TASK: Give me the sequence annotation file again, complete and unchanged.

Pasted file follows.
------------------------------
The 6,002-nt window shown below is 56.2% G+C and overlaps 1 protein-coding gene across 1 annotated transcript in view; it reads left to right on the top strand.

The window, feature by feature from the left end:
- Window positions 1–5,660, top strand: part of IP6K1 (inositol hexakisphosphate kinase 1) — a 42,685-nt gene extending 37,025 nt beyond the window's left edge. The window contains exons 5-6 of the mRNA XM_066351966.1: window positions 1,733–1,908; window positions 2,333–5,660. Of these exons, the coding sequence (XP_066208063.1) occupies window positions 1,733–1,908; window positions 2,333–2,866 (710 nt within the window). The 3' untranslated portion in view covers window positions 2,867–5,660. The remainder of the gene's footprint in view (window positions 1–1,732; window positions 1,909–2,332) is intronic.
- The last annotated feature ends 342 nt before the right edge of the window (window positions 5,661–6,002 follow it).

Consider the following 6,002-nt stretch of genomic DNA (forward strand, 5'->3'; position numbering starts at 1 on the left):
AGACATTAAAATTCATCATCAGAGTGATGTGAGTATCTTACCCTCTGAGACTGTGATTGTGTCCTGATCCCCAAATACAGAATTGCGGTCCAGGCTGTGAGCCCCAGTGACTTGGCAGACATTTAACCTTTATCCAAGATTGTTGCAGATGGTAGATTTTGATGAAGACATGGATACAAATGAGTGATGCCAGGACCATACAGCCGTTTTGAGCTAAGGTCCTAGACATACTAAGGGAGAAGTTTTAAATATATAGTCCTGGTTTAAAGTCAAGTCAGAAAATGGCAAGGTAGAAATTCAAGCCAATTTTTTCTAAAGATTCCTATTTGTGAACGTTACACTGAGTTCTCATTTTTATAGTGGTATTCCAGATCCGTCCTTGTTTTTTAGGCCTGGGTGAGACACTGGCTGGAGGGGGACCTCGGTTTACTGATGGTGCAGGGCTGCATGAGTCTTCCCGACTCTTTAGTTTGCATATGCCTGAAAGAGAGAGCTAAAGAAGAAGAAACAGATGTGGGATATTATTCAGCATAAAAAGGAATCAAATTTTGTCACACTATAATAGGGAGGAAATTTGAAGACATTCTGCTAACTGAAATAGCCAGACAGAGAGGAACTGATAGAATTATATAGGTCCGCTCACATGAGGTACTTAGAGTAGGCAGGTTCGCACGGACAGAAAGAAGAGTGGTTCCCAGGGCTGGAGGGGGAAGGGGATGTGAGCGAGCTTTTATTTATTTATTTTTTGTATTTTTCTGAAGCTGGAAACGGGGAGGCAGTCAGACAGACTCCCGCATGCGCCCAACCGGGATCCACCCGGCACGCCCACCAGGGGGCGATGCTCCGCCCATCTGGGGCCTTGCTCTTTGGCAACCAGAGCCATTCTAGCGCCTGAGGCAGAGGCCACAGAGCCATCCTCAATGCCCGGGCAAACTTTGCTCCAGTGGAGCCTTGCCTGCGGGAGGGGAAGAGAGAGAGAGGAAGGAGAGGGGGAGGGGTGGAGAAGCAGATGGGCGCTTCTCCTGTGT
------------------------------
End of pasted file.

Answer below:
The 6,002-nt window shown below is 56.2% G+C and overlaps 1 protein-coding gene across 1 annotated transcript in view; it reads left to right on the top strand.

The window, feature by feature from the left end:
- Window positions 1–5,660, top strand: part of IP6K1 (inositol hexakisphosphate kinase 1) — a 42,685-nt gene extending 37,025 nt beyond the window's left edge. The window contains exons 5-6 of the mRNA XM_066351966.1: window positions 1,733–1,908; window positions 2,333–5,660. Of these exons, the coding sequence (XP_066208063.1) occupies window positions 1,733–1,908; window positions 2,333–2,866 (710 nt within the window). The 3' untranslated portion in view covers window positions 2,867–5,660. The remainder of the gene's footprint in view (window positions 1–1,732; window positions 1,909–2,332) is intronic.
- The last annotated feature ends 342 nt before the right edge of the window (window positions 5,661–6,002 follow it).

Consider the following 6,002-nt stretch of genomic DNA (forward strand, 5'->3'; position numbering starts at 1 on the left):
AGACATTAAAATTCATCATCAGAGTGATGTGAGTATCTTACCCTCTGAGACTGTGATTGTGTCCTGATCCCCAAATACAGAATTGCGGTCCAGGCTGTGAGCCCCAGTGACTTGGCAGACATTTAACCTTTATCCAAGATTGTTGCAGATGGTAGATTTTGATGAAGACATGGATACAAATGAGTGATGCCAGGACCATACAGCCGTTTTGAGCTAAGGTCCTAGACATACTAAGGGAGAAGTTTTAAATATATAGTCCTGGTTTAAAGTCAAGTCAGAAAATGGCAAGGTAGAAATTCAAGCCAATTTTTTCTAAAGATTCCTATTTGTGAACGTTACACTGAGTTCTCATTTTTATAGTGGTATTCCAGATCCGTCCTTGTTTTTTAGGCCTGGGTGAGACACTGGCTGGAGGGGGACCTCGGTTTACTGATGGTGCAGGGCTGCATGAGTCTTCCCGACTCTTTAGTTTGCATATGCCTGAAAGAGAGAGCTAAAGAAGAAGAAACAGATGTGGGATATTATTCAGCATAAAAAGGAATCAAATTTTGTCACACTATAATAGGGAGGAAATTTGAAGACATTCTGCTAACTGAAATAGCCAGACAGAGAGGAACTGATAGAATTATATAGGTCCGCTCACATGAGGTACTTAGAGTAGGCAGGTTCGCACGGACAGAAAGAAGAGTGGTTCCCAGGGCTGGAGGGGGAAGGGGATGTGAGCGAGCTTTTATTTATTTATTTTTTGTATTTTTCTGAAGCTGGAAACGGGGAGGCAGTCAGACAGACTCCCGCATGCGCCCAACCGGGATCCACCCGGCACGCCCACCAGGGGGCGATGCTCCGCCCATCTGGGGCCTTGCTCTTTGGCAACCAGAGCCATTCTAGCGCCTGAGGCAGAGGCCACAGAGCCATCCTCAATGCCCGGGCAAACTTTGCTCCAGTGGAGCCTTGCCTGCGGGAGGGGAAGAGAGAGAGAGGAAGGAGAGGGGGAGGGGTGGAGAAGCAGATGGGCGCTTCTCCTGTGT